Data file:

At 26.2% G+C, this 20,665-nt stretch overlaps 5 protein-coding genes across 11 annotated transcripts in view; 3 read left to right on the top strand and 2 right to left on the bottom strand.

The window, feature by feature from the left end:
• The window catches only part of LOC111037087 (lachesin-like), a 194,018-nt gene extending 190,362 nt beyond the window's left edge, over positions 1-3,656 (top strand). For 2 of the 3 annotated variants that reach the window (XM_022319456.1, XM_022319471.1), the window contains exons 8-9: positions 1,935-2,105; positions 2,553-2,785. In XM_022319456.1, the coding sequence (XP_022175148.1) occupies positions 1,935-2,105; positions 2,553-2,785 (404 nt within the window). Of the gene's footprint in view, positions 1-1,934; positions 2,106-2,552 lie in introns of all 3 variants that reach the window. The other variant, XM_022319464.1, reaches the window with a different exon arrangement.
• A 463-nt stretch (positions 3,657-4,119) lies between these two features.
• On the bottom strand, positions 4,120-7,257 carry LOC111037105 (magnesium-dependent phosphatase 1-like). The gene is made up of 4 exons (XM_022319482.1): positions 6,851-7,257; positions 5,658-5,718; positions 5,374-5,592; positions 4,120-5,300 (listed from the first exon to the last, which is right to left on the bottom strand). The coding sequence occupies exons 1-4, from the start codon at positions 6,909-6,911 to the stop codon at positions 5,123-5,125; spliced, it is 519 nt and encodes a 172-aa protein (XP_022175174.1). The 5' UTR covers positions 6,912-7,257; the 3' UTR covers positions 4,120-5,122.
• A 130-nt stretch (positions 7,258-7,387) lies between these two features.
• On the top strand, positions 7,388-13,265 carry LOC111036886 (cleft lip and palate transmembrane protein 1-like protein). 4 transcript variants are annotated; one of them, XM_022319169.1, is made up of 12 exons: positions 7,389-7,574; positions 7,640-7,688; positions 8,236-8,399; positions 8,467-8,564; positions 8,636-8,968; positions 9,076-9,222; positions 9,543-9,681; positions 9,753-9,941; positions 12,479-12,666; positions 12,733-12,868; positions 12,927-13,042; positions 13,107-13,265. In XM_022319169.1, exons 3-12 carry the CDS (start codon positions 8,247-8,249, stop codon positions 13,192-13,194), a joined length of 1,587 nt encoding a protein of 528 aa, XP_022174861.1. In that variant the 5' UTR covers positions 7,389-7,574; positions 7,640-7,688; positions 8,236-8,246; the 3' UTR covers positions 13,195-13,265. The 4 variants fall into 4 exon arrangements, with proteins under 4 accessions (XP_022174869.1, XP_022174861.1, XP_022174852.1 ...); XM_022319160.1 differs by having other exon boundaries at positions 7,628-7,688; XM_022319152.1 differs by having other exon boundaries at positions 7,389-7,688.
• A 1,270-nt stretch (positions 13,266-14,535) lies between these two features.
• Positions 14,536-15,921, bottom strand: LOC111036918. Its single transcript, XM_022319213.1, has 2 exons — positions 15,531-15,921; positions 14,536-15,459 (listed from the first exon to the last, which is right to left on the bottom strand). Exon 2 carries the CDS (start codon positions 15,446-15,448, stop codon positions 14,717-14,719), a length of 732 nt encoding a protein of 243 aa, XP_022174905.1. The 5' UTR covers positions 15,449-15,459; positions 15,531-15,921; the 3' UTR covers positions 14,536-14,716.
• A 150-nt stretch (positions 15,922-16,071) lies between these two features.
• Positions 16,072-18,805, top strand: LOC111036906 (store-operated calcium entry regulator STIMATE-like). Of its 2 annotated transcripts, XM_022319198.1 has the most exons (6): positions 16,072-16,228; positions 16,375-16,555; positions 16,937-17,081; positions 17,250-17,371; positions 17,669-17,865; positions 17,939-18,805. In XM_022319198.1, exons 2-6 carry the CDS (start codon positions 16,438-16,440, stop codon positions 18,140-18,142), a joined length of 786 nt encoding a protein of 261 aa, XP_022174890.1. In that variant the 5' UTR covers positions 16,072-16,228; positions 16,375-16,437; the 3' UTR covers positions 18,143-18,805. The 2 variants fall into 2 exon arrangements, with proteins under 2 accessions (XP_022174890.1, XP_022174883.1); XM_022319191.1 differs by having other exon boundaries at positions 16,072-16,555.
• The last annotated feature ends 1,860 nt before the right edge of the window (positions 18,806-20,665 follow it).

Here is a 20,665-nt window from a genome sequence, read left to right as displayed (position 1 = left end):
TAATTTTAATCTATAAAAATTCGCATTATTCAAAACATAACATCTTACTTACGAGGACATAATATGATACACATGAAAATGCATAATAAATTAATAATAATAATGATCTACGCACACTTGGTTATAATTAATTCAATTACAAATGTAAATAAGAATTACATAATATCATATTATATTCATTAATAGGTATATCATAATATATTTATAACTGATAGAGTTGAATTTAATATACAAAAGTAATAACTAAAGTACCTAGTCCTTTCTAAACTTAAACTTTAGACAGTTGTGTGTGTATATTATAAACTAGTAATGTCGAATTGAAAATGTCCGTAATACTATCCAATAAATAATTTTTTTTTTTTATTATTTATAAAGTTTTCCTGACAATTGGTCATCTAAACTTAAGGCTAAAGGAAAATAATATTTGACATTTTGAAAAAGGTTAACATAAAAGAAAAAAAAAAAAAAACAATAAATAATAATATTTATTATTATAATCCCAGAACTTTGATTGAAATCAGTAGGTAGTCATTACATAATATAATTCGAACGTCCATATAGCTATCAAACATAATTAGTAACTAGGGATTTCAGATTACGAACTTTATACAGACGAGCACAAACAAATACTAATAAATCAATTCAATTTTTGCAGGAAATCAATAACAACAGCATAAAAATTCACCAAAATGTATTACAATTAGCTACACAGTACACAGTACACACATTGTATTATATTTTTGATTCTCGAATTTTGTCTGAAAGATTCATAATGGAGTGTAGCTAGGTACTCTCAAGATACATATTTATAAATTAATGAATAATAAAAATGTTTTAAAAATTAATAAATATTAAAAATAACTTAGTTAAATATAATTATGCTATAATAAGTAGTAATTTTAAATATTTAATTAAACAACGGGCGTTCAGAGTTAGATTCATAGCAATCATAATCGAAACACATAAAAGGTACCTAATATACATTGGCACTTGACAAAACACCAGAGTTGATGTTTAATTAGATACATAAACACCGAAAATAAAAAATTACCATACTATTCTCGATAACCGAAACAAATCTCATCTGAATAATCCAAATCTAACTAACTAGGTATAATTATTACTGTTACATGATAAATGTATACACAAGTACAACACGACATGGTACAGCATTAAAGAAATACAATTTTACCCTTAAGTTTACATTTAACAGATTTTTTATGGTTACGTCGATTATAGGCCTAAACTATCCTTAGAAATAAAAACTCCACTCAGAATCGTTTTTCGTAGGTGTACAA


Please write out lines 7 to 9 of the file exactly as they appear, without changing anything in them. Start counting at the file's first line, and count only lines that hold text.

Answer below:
• On the top strand, positions 7,388-13,265 carry LOC111036886 (cleft lip and palate transmembrane protein 1-like protein). 4 transcript variants are annotated; one of them, XM_022319169.1, is made up of 12 exons: positions 7,389-7,574; positions 7,640-7,688; positions 8,236-8,399; positions 8,467-8,564; positions 8,636-8,968; positions 9,076-9,222; positions 9,543-9,681; positions 9,753-9,941; positions 12,479-12,666; positions 12,733-12,868; positions 12,927-13,042; positions 13,107-13,265. In XM_022319169.1, exons 3-12 carry the CDS (start codon positions 8,247-8,249, stop codon positions 13,192-13,194), a joined length of 1,587 nt encoding a protein of 528 aa, XP_022174861.1. In that variant the 5' UTR covers positions 7,389-7,574; positions 7,640-7,688; positions 8,236-8,246; the 3' UTR covers positions 13,195-13,265. The 4 variants fall into 4 exon arrangements, with proteins under 4 accessions (XP_022174869.1, XP_022174861.1, XP_022174852.1 ...); XM_022319160.1 differs by having other exon boundaries at positions 7,628-7,688; XM_022319152.1 differs by having other exon boundaries at positions 7,389-7,688.
• A 1,270-nt stretch (positions 13,266-14,535) lies between these two features.
• Positions 14,536-15,921, bottom strand: LOC111036918. Its single transcript, XM_022319213.1, has 2 exons — positions 15,531-15,921; positions 14,536-15,459 (listed from the first exon to the last, which is right to left on the bottom strand). Exon 2 carries the CDS (start codon positions 15,446-15,448, stop codon positions 14,717-14,719), a length of 732 nt encoding a protein of 243 aa, XP_022174905.1. The 5' UTR covers positions 15,449-15,459; positions 15,531-15,921; the 3' UTR covers positions 14,536-14,716.